Open/Close Menu
Your Rental Housing Solution Since 2004
Open/Close Menu
Your Rental Housing Solution Since 2004
Your Rental Housing Solution Since 2004 866.579.2262

Choosing paint color palettes for residential units and common spaces is a task many painters and property managers struggle with. So, we spoke with the color experts at KILZ® Paint, the makers of Complete Coat Paint-and-Primer-In-One, for their solutions to some of the hardest paint puzzles.

Q. How do you choose multiple colors for common spaces?

When experimenting with multiple colors, pair colors that share a connection to each other. Opt for colors that sit next to each other on the color wheel, are complementary to each other (violets with yellows, orange hues with blues, for example), or that have the same undertone. This will allow their natural harmonies to create smooth transitions between interior spaces.

Another easy way of creating a palette for common spaces is by selecting various shades from the same color family. Lighter, darker, brighter, or softer versions of the same color can be layered in as accents for a cohesive look.

Q. What types of colors make common spaces feel bigger?

Although color choice is mostly subjective, certain colors have been recognized universally as evocative of particular feelings and reactions that virtually everyone recognizes. Light, cool colors, for instance, tend to create a distancing effect, stretching the perception of proximity and expanding the feel of a room.

Q. What types of colors are associated with luxury?

In the United States, the colors that make a space feel luxurious and sophisticated include black, white, gold, and deep, rich purple.

Q. What do you suggest for improving the durability of a color?

Neutrals (grays, whites, tans, taupes) can significantly expand the life of a wall color. These tones support a wide variety of styles and are easily updated by changing out accent colors.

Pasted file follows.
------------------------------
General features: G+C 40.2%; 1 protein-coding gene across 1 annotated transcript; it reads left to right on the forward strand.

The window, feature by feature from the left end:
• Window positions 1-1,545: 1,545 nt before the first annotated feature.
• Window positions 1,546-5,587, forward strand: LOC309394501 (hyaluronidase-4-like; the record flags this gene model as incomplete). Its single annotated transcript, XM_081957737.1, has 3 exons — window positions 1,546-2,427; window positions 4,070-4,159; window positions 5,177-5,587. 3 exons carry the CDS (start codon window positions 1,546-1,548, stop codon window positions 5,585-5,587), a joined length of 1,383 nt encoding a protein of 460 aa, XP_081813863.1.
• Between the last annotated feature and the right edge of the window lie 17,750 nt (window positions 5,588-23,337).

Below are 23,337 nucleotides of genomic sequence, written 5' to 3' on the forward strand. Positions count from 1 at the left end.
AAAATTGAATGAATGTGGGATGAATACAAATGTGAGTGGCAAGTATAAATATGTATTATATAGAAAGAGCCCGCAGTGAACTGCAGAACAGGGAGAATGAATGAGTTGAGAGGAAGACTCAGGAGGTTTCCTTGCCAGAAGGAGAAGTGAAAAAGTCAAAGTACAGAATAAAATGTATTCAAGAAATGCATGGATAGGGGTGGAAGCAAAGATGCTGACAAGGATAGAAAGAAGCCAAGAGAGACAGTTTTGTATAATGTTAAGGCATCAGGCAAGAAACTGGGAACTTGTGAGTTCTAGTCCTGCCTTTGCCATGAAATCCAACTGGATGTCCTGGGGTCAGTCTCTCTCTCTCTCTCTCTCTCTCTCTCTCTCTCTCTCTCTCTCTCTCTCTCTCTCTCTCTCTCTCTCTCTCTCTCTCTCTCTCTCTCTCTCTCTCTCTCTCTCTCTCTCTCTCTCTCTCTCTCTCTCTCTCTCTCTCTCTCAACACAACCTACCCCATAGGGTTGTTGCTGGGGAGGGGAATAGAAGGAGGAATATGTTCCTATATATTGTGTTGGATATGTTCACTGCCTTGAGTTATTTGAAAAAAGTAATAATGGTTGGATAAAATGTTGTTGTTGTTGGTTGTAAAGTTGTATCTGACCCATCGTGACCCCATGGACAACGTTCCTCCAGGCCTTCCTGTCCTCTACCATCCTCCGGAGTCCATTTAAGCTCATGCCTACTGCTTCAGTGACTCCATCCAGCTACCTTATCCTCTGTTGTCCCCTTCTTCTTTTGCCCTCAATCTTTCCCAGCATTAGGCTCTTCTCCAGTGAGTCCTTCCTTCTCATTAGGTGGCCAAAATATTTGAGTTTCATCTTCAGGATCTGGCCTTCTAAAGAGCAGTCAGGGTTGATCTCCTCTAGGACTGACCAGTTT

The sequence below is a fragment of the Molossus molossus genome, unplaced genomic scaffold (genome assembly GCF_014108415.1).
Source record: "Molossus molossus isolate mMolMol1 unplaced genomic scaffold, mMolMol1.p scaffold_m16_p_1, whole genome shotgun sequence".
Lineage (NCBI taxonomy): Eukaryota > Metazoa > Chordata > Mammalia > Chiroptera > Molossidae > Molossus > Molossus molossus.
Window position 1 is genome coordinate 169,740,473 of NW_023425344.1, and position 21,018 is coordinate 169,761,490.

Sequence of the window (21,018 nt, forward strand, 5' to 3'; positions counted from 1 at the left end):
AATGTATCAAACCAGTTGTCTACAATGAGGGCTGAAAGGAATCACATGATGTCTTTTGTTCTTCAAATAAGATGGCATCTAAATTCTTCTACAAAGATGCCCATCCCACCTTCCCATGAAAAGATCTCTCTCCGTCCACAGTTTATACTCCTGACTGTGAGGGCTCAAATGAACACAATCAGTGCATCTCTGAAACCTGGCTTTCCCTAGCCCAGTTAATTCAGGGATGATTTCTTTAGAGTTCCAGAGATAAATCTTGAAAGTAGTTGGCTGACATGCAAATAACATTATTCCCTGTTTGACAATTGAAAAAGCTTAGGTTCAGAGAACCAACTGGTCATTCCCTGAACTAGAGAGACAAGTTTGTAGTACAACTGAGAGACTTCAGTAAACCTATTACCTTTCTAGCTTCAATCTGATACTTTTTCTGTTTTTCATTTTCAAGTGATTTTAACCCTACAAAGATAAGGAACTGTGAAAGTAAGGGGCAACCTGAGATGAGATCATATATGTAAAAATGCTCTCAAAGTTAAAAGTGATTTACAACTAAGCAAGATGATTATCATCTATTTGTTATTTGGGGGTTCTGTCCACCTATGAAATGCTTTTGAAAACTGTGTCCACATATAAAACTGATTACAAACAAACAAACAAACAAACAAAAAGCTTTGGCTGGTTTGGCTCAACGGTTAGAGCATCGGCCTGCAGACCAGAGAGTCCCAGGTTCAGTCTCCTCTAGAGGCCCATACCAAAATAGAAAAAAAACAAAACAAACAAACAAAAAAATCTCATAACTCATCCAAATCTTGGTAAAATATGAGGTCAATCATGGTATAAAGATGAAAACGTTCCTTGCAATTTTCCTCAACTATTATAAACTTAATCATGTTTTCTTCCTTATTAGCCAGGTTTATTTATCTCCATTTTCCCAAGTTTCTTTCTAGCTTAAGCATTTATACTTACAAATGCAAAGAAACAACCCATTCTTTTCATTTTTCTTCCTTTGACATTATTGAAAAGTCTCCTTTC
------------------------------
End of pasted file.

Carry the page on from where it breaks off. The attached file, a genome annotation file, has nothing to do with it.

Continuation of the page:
Q. How do you pair interior unit color with exterior common space color?

Exterior and interior trends evolve at their own pace. For exteriors, color changes are mainly determined by functional factors rather than fashion. In the case of interiors, it depends heavily on the mood and style of the room. To bridge the difference, it’s good practice to keep at least one color in common. Update all other accents as necessary to keep your spaces from feeling dated.

Q. How many colors create a cohesive complex aesthetic?

Three—a main color, trim color, and accent is the industry standard for color combinations.

Q. Is there a rule of thumb for choosing exterior colors versus interior colors?

Due to the large surface areas in exterior applications, color presence comes across with greater intensity outdoors. For this reason, it’s advisable to select neutrals or neutralized colors for outside. Bright colors are best reserved for use on smaller surfaces, as accents.

Q. Once our colors have been determined, what finishes work for an interior space?

Selecting the right interior sheen largely depends on the use and condition of the room. Matte finishes, such as flat and eggshell, are great for use in low-traffic areas, or when the walls have imperfections one would like to hide. Higher sheens, such as satin and semi-gloss, provide greater durability and scrubbability, and are excellent choices for high-traffic areas. They’re not ideal, however, for walls with uneven textures or blemished surfaces.

Q. How should door colors be chosen for units?

Apartment door colors can be conservative or expressive as desired. Black, brown, charcoal, beige, and white are the classic door color choices for their neutrality and versatility. However, if the complex management permits, awe-inspiring door colors like red, coral, aqua, yellow, or even bright green provide a fun punch of color and can be useful for distinguishing floors and/or units. Remember, front doors are the first impression of the home, so be sure it’s a good one.

 

Source: multifamilyexecutive.com

Copyright © 2004 - 2019 AAOA.com. All Rights Reserved.